The role of character positional frequency on Chinese word learning during natural reading.

Feifei Liang, Hazel Blythe, Xuejun Bai, Guoli Yan, Xin Li, Chuanli Zang, Simon Liversedge

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18 Citations (Scopus)
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Readers’ eye movements were recorded to examine the role of character positional frequency on Chinese lexical acquisition during reading and its possible modulation by word spacing. In Experiment 1, three types of pseudowords were constructed based on each character’s positional frequency, providing congruent, incongruent, and no positional word segmentation information. Each pseudoword was embedded into two sets of sentences, for the learning and the test phases. In the learning phase, half the participants read sentences in word-spaced format, and half in unspaced format. In the test phase, all participants read sentences in unspaced format. The results showed an inhibitory effect of character positional frequency upon the efficiency of word learning when processing incongruent pseudowords both in the learning and test phase, and also showed facilitatory effect of word spacing in the learning phase, but not at test. Most importantly, these two characteristics exerted independent influences on word segmentation. In Experiment 2, three analogous types of pseudowords were created whilst controlling for orthographic neighborhood size. The results of the two experiments were consistent, except that the effect of character positional frequency was absent in the test phase in Experiment 2. We argue that the positional frequency of a word’s constituent characters may influence the character-to-word assignment in a process that likely incorporates both lexical segmentation and identification.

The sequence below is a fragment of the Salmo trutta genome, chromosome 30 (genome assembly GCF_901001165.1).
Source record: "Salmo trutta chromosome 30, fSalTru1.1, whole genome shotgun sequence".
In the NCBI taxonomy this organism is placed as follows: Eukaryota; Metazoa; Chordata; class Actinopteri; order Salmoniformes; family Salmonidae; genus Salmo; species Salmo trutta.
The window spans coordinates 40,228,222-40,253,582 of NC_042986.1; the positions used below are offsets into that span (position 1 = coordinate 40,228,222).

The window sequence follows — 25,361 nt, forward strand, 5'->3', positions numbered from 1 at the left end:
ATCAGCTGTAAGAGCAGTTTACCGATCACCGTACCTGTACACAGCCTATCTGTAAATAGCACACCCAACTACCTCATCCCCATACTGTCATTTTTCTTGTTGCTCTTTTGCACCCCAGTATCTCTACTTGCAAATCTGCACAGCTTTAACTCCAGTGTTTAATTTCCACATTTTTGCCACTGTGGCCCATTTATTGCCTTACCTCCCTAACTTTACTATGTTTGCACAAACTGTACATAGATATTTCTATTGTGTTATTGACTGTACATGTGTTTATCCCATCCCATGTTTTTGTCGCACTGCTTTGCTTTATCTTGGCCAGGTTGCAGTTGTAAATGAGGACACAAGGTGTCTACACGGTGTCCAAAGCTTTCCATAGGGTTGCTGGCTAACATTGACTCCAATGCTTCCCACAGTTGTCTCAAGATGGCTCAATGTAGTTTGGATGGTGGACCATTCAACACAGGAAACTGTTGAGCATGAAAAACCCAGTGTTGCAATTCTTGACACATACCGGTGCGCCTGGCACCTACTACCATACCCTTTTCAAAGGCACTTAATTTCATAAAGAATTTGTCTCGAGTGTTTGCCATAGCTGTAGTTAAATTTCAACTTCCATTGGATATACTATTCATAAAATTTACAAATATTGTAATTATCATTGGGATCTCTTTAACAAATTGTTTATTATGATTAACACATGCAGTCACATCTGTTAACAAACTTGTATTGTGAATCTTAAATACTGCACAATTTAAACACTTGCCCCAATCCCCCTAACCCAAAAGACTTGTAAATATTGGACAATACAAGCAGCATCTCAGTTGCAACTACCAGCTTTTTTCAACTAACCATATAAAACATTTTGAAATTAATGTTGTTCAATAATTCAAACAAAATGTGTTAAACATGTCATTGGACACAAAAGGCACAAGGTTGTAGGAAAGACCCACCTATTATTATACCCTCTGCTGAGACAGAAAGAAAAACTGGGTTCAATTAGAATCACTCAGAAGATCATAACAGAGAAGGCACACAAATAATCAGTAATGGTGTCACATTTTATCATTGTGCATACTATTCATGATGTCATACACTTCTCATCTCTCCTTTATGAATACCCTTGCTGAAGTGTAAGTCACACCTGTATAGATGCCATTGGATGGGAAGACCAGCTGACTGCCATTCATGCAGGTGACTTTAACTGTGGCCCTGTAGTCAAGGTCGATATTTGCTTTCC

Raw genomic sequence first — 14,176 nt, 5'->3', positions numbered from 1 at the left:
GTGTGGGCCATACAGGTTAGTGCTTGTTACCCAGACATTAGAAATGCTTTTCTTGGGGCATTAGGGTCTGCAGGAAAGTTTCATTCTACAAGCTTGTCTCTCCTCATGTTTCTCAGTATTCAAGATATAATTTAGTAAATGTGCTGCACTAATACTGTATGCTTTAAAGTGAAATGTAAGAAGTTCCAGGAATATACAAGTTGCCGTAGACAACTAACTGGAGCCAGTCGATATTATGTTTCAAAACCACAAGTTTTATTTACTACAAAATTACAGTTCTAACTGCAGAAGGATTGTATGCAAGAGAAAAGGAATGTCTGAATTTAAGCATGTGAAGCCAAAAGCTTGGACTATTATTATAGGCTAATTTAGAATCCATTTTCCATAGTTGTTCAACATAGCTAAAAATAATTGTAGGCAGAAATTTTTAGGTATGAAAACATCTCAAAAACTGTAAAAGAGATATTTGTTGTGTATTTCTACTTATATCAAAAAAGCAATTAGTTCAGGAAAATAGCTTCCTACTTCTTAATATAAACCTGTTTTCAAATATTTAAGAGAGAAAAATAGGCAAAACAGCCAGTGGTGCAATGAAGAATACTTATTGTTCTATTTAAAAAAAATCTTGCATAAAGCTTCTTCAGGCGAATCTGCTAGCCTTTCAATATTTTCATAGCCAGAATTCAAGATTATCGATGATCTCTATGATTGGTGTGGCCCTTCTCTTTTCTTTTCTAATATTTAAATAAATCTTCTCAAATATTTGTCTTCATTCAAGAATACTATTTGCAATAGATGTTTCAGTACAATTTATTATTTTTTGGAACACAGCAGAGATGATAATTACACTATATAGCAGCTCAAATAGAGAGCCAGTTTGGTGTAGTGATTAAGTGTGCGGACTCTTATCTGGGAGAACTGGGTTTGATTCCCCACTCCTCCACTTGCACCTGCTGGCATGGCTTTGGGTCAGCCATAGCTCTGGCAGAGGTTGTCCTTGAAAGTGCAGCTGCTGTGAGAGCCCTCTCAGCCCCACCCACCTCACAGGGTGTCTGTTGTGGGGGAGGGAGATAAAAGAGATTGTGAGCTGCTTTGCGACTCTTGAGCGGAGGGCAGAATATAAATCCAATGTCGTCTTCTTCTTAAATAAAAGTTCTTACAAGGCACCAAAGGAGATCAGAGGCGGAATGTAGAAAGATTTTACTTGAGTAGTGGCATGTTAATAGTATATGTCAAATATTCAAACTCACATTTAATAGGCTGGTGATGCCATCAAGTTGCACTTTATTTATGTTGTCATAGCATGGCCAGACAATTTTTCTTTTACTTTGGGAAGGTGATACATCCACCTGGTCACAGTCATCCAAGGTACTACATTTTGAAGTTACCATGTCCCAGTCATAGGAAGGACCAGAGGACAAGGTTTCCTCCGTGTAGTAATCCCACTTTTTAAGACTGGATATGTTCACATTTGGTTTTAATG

Original languageEnglish
Article numbere0187656
JournalPLoS One
Issue number11
Publication statusPublished - 14 Nov 2017
Externally publishedYes


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